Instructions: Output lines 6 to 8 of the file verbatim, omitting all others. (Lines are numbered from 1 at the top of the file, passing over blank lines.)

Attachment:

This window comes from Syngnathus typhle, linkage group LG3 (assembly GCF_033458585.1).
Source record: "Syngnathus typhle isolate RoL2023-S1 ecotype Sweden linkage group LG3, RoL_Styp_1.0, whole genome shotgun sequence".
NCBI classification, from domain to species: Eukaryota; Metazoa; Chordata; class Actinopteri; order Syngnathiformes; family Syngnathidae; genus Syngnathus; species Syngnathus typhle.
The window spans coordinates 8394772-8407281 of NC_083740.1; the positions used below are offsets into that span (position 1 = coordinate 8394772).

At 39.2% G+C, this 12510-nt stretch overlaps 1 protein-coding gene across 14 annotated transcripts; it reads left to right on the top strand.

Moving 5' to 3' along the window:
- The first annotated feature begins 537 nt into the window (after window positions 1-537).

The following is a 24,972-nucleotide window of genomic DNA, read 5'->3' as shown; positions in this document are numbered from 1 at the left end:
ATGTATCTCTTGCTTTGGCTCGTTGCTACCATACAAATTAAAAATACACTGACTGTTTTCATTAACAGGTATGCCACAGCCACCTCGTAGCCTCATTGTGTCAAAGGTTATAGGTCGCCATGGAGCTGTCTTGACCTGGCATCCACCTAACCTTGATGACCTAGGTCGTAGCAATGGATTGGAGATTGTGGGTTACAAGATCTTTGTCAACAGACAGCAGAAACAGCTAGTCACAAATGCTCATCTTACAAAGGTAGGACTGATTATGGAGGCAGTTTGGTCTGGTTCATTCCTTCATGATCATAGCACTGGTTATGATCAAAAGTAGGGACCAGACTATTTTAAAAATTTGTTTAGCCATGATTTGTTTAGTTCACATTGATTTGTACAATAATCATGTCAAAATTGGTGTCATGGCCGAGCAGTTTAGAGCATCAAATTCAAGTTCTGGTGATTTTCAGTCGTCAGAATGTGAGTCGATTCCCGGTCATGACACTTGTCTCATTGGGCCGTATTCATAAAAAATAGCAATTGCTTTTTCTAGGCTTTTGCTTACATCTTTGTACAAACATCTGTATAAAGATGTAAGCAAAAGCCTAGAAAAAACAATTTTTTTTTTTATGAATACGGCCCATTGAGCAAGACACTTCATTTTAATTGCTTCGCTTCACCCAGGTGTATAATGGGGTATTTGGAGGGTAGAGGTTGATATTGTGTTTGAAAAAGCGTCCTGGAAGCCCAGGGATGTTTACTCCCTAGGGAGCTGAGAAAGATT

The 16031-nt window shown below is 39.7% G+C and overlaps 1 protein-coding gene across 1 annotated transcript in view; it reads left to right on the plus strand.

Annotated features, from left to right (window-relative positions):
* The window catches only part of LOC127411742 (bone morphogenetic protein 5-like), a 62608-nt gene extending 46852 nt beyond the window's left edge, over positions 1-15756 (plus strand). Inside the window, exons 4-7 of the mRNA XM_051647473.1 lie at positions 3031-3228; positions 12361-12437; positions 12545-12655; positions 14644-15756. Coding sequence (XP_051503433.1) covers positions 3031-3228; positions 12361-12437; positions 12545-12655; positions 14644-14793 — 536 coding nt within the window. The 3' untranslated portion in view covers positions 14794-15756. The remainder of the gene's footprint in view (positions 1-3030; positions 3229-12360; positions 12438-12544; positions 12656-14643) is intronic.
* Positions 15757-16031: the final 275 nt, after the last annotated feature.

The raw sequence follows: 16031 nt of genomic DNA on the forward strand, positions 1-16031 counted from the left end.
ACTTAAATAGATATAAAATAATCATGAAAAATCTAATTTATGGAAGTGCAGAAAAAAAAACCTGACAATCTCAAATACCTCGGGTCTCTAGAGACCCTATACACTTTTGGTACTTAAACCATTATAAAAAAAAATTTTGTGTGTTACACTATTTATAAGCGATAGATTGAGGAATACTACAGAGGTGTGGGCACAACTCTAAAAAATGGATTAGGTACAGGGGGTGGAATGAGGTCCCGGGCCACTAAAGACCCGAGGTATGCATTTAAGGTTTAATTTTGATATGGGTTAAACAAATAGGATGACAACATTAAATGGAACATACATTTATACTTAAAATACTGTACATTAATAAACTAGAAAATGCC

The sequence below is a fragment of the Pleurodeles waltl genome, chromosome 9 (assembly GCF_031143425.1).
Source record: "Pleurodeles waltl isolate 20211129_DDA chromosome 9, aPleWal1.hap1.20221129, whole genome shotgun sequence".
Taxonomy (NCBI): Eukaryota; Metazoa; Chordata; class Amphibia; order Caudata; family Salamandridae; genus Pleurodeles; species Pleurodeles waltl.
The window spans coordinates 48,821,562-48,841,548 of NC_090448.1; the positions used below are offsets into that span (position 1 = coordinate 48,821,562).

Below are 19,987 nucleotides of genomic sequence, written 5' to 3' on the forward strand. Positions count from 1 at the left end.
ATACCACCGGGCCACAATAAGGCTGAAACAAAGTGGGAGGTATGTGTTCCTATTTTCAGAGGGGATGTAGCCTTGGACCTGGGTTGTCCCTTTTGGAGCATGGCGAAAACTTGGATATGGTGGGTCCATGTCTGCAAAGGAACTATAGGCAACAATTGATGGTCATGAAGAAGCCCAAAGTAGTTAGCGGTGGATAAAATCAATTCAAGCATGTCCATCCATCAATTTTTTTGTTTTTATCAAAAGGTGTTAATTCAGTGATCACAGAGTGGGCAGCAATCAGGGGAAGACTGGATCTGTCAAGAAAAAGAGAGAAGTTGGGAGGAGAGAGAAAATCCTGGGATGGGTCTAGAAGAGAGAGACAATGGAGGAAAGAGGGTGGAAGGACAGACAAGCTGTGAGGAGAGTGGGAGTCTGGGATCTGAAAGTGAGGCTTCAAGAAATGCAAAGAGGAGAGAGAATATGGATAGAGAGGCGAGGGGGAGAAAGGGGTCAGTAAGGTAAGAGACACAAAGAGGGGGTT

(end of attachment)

Moving 5' to 3' along the window:
- The first annotated feature begins 537 nt into the window (after window positions 1-537).

The following is a 24,972-nucleotide window of genomic DNA, read 5'->3' as shown; positions in this document are numbered from 1 at the left end: